Read more

Csikszentmihalyi and Flow

If we’re so rich, why aren’t we happy?

Mihaly Csikszentmihalyi
(pronounced chick-sent-me-high-ee)
C.S. and D.J. Davidson Professor of Psychology and Management at The
Drucker School, Claremont Graduate University
, is mainly known for his work in flow
in creativity. Csikszentmihalyi describes flow as:

being completely involved in an activity for its own sake. The ego falls away. Time flies. Every action, movement, and thought follows inevitably from the previous one, like playing jazz. Your whole being is involved, and you’re using your skills to the utmost.

According to The Monitor on Pschology

[Martin] Seligman describes Csikszentmihalyi as the world’s leading
researcher on a subject that is near and dear to his heart — positive psychology.
He says Csikszentmihalyi’s work on improving lives has been important in his
own effort to encourage psychologists to focus on building human strengths.
“He is the brains behind positive psychology, and I am the voice,” says
Seligman. Csikszentmihalyi is working with Seligman to engage young leading
psychologists to focus on prevention and building human strength.

Probably his most well know work is Flow
the psychology of optimal experience

Churchill’s never give-in speech

I have often retold the story of Winston Churchill visiting his old
school, Harrow during
the second world war.

According the story, the boys were told that Churchill, as Prime Minister
of Great Britain was a very wise man and they should listen very carefully
to what he would tell them. The were ushered into the school hall and
sat ready to hear to words of the great man.

At the appropriate time in the assembly, Churchill was introduced
to the boys. He stood up solemnly, looked at the boys and said “Never
give in, never give in, never, never, never, never give in.”

I was sure I first heard this story reading Martin
S. Churchill: Finest Hour, 1939-1941.

I will have to go and re-read Gilbert’s book because according to The
Churchill Centre
, Churchill actually gave a much
longer speech

(Updated Churchill link 4/4/2010)

Private Equity

Unless you’ve been asleep, hibernating, or out of the country for
the last 12 months, you will be well aware that the Private Equity
phenomenon has well and truly hit Australia.

I can’t remember when it actually hit my radar, but the KKR bid
for Coles
[Updated 20/4/07] last year (ie 2006) was one
of the first to come to my attention. I was certainly aware that KKR
was part of the successful bid for Myer,
but that didn’t seem to be much cause for concern. Coles
hadn’t known what to do with the iconic and once hugely successful
Myer brand for a long time and its stores were floundering despite Dawn
best efforts. Count in that the consortium included
the Myer Family and it all seemed like a good idea.

But then the separate semi hostile bid for Coles raised a lot of hackles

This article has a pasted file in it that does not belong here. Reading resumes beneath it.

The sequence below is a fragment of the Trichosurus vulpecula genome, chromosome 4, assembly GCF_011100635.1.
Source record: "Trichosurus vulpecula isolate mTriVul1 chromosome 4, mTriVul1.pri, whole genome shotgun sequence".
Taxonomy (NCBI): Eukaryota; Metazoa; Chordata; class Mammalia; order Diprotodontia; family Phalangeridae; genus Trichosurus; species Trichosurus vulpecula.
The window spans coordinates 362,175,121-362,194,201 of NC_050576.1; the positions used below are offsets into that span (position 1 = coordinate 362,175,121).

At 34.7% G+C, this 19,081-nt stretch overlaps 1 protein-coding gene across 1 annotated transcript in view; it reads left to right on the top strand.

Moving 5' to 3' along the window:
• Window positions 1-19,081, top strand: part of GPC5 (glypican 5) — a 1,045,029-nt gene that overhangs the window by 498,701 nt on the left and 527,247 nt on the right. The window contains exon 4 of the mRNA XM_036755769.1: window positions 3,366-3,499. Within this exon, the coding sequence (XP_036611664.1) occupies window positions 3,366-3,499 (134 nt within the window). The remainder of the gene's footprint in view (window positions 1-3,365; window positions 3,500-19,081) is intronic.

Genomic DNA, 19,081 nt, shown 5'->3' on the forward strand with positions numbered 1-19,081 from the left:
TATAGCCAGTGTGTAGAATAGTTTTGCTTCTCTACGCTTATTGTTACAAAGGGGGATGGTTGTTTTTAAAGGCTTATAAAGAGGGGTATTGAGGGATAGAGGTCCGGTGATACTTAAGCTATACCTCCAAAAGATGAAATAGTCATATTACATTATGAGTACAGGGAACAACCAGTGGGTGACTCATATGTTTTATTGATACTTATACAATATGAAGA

in the community here. Coles was another iconic Australian brand grown
from the battler success story of C.J. Coles — albeit suffering at
the hands of the much more successful Woolworths.
A lot of Australians just didn’t like the idea of big money from the
USA trampelling all over our heritage.

But the big one of course has been the APA bid for Qantas.
There’s nothing much more iconic than the Flying Kangaroo.
Unlike Myer and Coles, Qantas is a succesful business. But Qantas represents
more than an icon. It represents the working conditions of thousands
of Australians and more than a million people in this country value
(like me) our Qantas frequent
Now of course APA claims to be majority Australian
owned and Australian controlled – it needs to be to satisfy the conditions
of the Qantas sale act. However a significant amount
of foreign money is involved in the bid and questions remain around
the degree to which the act applies to Qantas’ subsidiary Jestsar.
What will happen to the working conditions of QANTAS and Jetsar employees.
Will they all be moved to Australian Workplace Agreements,
in the process losing hard won benefits? Will maintenance operations
be moved overseas? And, for millions of Australians, what will happen
to my frequent flyer points.

Notwithstanding that I think the last of these questions is really
of much import, the others are of great concern to those involved and
represent possible encroaching by example of the working conditions
of millions of Australians.

However, to my mind, none of these is the most important concern.
What bothers me most is whether the private equity partners in this
deal (or any other for that matter) have any concern for what happens
to their prey in the long term. Take Qantas as a case in point. APA
cares for one thing and one thing only – the profit they can make from
the deal. My concern is that APA will simply convert value into cash
in its own pockets.

Now I might be wrong about this. Certainly the supporters of private
equity argue that these arrangements enable owners to free themselves
of the short-termism of public equity. They can be allowed to make
losses, or at least not grow profit at the rate required by the market
for extended periods. This, in our mind, is a good thing.

However, is this really what they will do?

I guess we will have to wait and see.